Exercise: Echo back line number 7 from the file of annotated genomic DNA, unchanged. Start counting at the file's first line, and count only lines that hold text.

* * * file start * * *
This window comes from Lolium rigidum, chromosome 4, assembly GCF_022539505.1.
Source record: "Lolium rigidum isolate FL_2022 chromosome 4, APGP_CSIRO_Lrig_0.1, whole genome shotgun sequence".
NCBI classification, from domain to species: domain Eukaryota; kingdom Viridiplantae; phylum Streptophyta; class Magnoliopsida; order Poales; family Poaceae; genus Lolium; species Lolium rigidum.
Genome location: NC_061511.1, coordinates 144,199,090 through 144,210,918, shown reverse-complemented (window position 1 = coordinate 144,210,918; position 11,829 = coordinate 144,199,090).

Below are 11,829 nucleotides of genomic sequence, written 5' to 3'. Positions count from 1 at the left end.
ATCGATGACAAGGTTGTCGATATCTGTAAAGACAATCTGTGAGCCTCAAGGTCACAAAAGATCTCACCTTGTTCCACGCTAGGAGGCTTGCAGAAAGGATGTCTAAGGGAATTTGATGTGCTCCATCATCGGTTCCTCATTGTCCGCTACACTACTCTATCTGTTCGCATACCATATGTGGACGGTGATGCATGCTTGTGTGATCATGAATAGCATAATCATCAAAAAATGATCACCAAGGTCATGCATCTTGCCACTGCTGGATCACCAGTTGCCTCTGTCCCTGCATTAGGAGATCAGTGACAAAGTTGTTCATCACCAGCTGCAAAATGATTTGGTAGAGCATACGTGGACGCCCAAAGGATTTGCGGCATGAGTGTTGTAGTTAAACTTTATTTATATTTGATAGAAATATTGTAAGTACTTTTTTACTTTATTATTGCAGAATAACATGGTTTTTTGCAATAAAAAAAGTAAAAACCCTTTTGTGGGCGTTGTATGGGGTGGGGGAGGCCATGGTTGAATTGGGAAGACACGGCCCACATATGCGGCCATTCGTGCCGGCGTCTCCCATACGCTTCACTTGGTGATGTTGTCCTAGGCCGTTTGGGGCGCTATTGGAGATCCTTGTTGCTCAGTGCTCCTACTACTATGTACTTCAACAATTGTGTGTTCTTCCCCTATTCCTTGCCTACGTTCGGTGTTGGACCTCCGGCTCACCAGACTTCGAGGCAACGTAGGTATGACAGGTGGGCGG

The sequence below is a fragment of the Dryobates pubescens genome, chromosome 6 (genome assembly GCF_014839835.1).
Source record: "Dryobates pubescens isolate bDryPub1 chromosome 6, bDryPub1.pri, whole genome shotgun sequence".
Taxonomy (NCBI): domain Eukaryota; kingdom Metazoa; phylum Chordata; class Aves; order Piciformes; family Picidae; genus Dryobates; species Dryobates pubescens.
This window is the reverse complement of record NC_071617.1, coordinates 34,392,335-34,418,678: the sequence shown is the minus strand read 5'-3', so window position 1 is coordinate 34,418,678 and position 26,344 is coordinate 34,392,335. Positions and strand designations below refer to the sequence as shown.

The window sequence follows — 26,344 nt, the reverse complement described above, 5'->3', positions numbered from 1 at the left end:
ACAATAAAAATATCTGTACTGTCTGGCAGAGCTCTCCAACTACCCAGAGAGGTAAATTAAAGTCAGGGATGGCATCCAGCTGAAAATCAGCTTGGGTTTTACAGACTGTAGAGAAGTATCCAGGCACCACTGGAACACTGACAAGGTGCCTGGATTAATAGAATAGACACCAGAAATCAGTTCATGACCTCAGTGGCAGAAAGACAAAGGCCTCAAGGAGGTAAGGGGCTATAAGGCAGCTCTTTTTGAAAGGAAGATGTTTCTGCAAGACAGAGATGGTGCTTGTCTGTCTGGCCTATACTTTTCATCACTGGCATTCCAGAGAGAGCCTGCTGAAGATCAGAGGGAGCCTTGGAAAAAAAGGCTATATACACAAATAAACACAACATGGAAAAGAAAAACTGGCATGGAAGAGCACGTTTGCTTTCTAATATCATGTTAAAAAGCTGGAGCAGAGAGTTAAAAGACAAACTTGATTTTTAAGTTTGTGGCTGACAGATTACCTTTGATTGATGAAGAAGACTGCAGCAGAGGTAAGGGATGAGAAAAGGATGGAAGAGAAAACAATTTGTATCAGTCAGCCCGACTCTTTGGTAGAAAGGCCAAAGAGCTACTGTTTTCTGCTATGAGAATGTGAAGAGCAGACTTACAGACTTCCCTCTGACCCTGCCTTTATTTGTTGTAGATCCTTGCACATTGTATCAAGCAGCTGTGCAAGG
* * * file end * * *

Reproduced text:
The sequence below is a fragment of the Dryobates pubescens genome, chromosome 6 (genome assembly GCF_014839835.1).